The missing girl. She’s the center of many an American narrative. Yet for Jennifer Reeder, this figure is merely the beginning of a narrative that fades into the background of her film Knives and Skin. The real drama and intrigue of her “genre adjacent” work, as she describes the film, comes from watching how the disappearance of Carolyn Harper spirals outwards and deepens the grief of a small town mired in the quiet misery of suburbia.
Knives and Skin had a long festival run in 2019 from Berlin to Tribeca, Fantasia Festival to Fantastic Fest, and now finally arrives in theaters and on VOD courtesy of IFC Midnight. On the eve of release, I caught up with Reeder to discuss her unique work. Our conversation covered everything from her stylish, colorful aesthetic to the deadpan acting style as well as the heaviness of the material she covers.
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If you filtered a classic character-driven film like The Last Picture Show through a giallo color palette and infused it with impending dread of a horror flick, you’d get something that looked a lot like Jennifer Reeder’s Knives and Skin. The writer-director begins her film with a missing girl, the inciting incident for any number of genres, and lets it spiral away outwards organically. It’s a thriller, a bit of noir, a lot of coming-of-age tale, always small-town domestic drama. To Reeder’s immense credit, her film glides forward with an aura of mystery but never feels like genre mix-and-match.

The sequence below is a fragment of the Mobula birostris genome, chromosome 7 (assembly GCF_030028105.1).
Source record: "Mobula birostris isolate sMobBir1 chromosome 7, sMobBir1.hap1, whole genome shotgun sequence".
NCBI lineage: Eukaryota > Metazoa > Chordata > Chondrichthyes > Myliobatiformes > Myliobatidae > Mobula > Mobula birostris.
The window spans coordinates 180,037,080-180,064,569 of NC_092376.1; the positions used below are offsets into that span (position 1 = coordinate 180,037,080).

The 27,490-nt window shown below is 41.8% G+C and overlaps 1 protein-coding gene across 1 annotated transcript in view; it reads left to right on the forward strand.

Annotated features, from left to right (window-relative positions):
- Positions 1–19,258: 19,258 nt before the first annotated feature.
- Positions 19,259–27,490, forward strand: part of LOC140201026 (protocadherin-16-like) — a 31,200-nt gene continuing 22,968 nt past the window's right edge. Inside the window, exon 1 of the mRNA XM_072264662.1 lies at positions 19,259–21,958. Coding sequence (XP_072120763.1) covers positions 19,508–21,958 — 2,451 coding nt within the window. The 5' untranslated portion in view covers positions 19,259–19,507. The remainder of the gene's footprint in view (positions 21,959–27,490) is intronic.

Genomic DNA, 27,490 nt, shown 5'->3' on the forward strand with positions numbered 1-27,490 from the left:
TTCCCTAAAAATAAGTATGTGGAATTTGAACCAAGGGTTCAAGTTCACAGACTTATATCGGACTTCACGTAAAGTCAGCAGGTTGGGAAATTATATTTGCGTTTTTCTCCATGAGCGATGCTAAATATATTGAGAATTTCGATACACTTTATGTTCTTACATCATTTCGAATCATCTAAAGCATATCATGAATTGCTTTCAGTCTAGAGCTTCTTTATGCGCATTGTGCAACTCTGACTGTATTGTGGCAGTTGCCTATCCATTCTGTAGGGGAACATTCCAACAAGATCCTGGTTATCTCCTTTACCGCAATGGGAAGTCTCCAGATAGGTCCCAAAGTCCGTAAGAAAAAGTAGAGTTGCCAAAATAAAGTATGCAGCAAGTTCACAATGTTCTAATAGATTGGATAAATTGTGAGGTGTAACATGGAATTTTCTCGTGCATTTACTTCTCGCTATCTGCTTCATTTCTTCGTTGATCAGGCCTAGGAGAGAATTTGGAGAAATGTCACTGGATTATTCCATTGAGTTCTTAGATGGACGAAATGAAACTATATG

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Knives and Skin became a cult film festival darling this year, building up buzz for its neon-drenched missing girl mystery at Berlinale, the Tribeca Film Festival, Fantastic Fest, and AFI Fest. Now Jennifer Reeder‘s Lynchian thriller is making its way to theaters and VOD this December. Watch the Knives and Skin trailer below.
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Trailers are an under-appreciated art form insofar that many times they’re seen as vehicles for showing footage, explaining films away, or showing their hand about what moviegoers can expect. Foreign, domestic, independent, big budget: What better way to hone your skills as a thoughtful moviegoer than by deconstructing these little pieces of advertising?
This week we go two-tone, become a mercenary after serving our country, upset the wrong people in Mother Russia, hope for an accident to pay some bills, and get a little weird after a teen mysteriously disappears. Read More »